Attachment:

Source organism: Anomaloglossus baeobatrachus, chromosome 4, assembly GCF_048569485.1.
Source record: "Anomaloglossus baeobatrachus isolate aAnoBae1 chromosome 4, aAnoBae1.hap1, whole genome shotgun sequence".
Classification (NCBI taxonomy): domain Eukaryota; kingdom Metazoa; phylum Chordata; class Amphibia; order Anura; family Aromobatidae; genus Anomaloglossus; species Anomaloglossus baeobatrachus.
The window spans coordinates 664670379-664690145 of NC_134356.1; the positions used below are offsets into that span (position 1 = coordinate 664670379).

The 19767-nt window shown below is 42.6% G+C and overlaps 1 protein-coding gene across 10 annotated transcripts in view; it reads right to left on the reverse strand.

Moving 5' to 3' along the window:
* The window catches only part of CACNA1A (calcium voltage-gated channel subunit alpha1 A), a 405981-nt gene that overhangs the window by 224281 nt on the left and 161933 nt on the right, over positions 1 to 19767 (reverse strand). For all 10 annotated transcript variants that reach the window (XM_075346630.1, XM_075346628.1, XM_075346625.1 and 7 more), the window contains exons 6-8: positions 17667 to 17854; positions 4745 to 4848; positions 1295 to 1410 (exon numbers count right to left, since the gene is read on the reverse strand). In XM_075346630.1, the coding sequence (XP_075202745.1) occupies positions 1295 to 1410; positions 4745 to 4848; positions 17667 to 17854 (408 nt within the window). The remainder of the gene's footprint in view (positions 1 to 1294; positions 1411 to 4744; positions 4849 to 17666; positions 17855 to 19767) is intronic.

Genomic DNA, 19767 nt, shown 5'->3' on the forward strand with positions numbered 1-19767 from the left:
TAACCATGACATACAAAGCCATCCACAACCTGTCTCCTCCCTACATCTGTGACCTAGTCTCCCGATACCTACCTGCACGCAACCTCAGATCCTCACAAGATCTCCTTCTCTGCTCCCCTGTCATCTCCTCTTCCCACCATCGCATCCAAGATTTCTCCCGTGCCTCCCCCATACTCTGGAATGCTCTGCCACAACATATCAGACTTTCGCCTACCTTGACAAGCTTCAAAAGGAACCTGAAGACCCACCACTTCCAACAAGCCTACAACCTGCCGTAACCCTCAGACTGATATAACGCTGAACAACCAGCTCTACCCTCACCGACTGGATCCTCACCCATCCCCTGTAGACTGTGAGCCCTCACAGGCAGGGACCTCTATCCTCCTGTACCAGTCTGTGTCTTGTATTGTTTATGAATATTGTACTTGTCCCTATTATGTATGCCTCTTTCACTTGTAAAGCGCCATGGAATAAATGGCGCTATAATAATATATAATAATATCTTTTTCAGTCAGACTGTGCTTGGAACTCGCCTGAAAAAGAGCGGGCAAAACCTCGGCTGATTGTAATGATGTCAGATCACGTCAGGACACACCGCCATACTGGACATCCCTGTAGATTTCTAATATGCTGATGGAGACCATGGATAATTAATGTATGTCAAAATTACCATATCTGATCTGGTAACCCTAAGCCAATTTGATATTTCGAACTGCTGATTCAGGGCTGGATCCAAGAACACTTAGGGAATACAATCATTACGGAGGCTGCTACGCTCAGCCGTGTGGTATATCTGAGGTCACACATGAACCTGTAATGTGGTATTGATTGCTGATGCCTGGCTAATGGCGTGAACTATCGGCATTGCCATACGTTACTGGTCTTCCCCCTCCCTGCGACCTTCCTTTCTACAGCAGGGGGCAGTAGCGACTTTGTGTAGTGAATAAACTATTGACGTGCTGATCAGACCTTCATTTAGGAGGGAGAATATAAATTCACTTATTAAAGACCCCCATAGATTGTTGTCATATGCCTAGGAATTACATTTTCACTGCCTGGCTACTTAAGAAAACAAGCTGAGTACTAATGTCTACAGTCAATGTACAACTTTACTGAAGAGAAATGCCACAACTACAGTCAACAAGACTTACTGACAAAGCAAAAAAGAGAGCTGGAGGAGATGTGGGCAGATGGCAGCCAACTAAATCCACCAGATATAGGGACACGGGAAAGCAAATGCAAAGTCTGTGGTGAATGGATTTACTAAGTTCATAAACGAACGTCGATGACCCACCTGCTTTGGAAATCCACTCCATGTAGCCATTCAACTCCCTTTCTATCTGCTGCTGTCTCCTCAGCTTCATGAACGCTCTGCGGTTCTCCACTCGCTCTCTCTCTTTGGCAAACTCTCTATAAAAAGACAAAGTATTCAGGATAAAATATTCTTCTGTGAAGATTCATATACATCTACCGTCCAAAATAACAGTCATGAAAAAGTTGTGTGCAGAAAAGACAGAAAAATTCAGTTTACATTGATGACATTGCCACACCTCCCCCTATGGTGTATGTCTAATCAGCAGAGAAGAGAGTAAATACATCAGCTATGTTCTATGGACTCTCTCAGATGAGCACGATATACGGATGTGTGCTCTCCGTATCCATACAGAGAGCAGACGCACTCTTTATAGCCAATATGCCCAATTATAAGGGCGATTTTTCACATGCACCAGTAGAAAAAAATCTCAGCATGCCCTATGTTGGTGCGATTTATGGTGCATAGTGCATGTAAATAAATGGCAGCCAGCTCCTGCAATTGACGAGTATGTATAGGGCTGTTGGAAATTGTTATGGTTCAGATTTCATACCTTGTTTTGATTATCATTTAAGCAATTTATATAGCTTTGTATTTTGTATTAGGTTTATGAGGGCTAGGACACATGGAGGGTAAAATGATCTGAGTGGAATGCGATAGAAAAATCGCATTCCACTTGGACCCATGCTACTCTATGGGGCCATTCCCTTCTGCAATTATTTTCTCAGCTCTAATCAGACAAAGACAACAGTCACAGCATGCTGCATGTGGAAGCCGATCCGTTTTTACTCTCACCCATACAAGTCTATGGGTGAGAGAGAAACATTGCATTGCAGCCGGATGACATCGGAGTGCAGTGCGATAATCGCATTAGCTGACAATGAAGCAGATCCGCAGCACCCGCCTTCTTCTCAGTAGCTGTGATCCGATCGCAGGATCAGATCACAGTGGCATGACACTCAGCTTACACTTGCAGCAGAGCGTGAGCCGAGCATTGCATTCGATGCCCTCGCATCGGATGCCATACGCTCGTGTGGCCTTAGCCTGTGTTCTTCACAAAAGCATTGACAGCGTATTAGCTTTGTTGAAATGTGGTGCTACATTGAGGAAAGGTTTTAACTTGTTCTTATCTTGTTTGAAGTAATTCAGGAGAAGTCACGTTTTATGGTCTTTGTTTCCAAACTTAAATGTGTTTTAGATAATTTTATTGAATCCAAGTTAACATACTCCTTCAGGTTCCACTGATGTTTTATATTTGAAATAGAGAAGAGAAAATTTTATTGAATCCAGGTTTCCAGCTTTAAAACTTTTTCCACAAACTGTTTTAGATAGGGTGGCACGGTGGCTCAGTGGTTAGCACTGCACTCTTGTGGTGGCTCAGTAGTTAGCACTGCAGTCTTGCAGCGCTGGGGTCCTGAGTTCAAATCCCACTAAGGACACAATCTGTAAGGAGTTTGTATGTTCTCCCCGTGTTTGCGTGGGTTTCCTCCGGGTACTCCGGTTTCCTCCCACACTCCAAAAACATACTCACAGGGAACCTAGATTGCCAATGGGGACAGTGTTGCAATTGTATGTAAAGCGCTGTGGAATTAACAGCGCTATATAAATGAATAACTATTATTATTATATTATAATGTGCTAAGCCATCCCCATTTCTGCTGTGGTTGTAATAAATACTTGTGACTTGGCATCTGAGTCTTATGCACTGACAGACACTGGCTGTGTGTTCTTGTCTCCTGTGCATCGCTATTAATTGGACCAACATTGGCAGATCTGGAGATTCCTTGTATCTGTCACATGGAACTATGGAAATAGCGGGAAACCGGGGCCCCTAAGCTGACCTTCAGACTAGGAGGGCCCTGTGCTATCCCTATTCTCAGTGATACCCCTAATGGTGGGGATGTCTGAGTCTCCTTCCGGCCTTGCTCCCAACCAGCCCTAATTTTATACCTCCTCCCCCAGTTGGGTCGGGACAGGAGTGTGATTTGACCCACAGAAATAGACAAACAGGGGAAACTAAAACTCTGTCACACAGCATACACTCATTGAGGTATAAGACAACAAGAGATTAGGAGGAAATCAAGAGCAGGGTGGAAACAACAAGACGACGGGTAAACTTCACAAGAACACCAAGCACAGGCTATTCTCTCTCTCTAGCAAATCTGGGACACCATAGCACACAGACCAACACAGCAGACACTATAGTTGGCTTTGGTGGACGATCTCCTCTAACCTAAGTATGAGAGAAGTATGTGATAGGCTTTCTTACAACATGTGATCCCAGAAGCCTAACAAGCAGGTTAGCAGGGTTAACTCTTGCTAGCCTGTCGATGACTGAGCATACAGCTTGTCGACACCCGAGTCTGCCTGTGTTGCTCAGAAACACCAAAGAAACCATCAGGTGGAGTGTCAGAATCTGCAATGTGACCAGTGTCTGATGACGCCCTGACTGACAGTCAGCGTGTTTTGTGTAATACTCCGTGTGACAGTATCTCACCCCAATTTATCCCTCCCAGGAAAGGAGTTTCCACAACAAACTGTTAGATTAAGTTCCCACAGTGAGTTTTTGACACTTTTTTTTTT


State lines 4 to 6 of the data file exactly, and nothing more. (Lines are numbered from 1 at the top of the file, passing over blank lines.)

The window spans coordinates 664670379-664690145 of NC_134356.1; the positions used below are offsets into that span (position 1 = coordinate 664670379).

The 19767-nt window shown below is 42.6% G+C and overlaps 1 protein-coding gene across 10 annotated transcripts in view; it reads right to left on the reverse strand.

Moving 5' to 3' along the window: